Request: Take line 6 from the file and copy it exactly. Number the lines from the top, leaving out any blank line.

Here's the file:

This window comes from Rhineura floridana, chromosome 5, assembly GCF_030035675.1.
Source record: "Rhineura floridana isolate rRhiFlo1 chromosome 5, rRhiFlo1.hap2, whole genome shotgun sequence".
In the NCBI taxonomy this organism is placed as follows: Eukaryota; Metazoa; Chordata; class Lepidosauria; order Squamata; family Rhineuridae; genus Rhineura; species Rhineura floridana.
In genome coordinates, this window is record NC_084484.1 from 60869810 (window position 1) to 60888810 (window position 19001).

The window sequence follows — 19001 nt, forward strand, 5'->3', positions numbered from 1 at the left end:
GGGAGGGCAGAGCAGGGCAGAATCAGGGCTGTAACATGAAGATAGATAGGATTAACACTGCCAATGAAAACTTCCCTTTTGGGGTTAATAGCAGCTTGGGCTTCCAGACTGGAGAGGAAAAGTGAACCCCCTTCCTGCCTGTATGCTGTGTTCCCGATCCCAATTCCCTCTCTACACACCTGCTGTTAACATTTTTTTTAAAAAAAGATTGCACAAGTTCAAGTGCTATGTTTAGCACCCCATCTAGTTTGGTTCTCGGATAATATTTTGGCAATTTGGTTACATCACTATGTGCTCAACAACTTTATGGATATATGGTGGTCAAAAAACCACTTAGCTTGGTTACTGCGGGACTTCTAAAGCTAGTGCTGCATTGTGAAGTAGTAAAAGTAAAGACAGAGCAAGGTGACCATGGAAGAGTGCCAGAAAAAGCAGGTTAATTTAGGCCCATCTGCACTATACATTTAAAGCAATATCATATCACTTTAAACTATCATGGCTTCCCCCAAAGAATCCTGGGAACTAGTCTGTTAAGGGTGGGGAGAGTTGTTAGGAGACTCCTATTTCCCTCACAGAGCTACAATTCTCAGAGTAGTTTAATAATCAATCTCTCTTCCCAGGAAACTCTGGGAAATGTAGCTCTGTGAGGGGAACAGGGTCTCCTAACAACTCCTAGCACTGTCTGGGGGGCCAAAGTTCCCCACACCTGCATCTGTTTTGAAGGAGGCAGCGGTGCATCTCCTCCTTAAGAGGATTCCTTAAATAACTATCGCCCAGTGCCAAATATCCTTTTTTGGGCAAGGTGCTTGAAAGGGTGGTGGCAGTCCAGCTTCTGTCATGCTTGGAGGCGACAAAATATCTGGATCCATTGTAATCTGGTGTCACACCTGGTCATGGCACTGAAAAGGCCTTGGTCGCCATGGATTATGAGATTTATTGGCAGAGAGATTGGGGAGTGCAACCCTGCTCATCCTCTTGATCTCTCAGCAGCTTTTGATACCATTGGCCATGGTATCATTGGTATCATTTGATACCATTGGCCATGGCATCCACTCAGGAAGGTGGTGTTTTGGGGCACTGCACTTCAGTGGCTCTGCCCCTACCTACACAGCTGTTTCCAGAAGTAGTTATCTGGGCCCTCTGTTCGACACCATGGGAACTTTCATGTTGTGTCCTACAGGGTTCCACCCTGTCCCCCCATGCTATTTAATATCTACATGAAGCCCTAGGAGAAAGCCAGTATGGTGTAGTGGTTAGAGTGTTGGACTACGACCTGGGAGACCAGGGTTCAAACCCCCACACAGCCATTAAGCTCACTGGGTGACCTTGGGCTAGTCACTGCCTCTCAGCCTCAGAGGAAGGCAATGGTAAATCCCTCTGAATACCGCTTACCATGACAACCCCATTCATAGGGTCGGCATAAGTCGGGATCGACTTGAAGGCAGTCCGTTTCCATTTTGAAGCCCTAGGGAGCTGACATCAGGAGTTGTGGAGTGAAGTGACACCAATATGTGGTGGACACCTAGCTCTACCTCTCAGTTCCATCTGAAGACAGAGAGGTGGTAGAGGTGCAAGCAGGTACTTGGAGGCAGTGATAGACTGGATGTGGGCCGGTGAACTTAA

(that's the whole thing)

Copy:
GGGAGGGCAGAGCAGGGCAGAATCAGGGCTGTAACATGAAGATAGATAGGATTAACACTGCCAATGAAAACTTCCCTTTTGGGGTTAATAGCAGCTTGGGCTTCCAGACTGGAGAGGAAAAGTGAACCCCCTTCCTGCCTGTATGCTGTGTTCCCGATCCCAATTCCCTCTCTACACACCTGCTGTTAACATTTTTTTTAAAAAAAGATTGCACAAGTTCAAGTGCTATGTTTAGCACCCCATCTAGTTTGGTTCTCGGATAATATTTTGGCAATTTGGTTACATCACTATGTGCTCAACAACTTTATGGATATATGGTGGTCAAAAAACCACTTAGCTTGGTTACTGCGGGACTTCTAAAGCTAGTGCTGCATTGTGAAGTAGTAAAAGTAAAGACAGAGCAAGGTGACCATGGAAGAGTGCCAGAAAAAGCAGGTTAATTTAGGCCCATCTGCACTATACATTTAAAGCAATATCATATCACTTTAAACTATCATGGCTTCCCCCAAAGAATCCTGGGAACTAGTCTGTTAAGGGTGGGGAGAGTTGTTAGGAGACTCCTATTTCCCTCACAGAGCTACAATTCTCAGAGTAGTTTAATAATCAATCTCTCTTCCCAGGAAACTCTGGGAAATGTAGCTCTGTGAGGGGAACAGGGTCTCCTAACAACTCCTAGCACTGTCTGGGGGGCCAAAGTTCCCCACACCTGCATCTGTTTTGAAGGAGGCAGCGGTGCATCTCCTCCTTAAGAGGATTCCTTAAATAACTATCGCCCAGTGCCAAATATCCTTTTTTGGGCAAGGTGCTTGAAAGGGTGGTGGCAGTCCAGCTTCTGTCATGCTTGGAGGCGACAAAATATCTGGATCCATTGTAATCTGGTGTCACACCTGGTCATGGCACTGAAAAGGCCTTGGTCGCCATGGATTATGAGATTTATTGGCAGAGAGATTGGGGAGTGCAACCCTGCTCATCCTCTTGATCTCTCAGCAGCTTTTGATACCATTGGCCATGGTATCATTGGTATCATTTGATACCATTGGCCATGGCATCCACTCAGGAAGGTGGTGTTTTGGGGCACTGCACTTCAGTGGCTCTGCCCCTACCTACACAGCTGTTTCCAGAAGTAGTTATCTGGGCCCTCTGTTCGACACCATGGGAACTTTCATGTTGTGTCCTACAGGGTTCCACCCTGTCCCCCCATGCTATTTAATATCTACATGAAGCCCTAGGAGAAAGCCAGTATGGTGTAGTGGTTAGAGTGTTGGACTACGACCTGGGAGACCAGGGTTCAAACCCCCACACAGCCATTAAGCTCACTGGGTGACCTTGGGCTAGTCACTGCCTCTCAGCCTCAGAGGAAGGCAATGGTAAATCCCTCTGAATACCGCTTACCATGACAACCCCATTCATAGGGTCGGCATAAGTCGGGATCGACTTGAAGGCAGTCCGTTTCCATTTTGAAGCCCTAGGGAGCTGACATCAGGAGTTGTGGAGTGAAGTGACACCAATATGTGGTGGACACCTAGCTCTACCTCTCAGTTCCATCTGAAGACAGAGAGGTGGTAGAGGTGCAAGCAGGTACTTGGAGGCAGTGATAGACTGGATGTGGGCCGGTGAACTTAA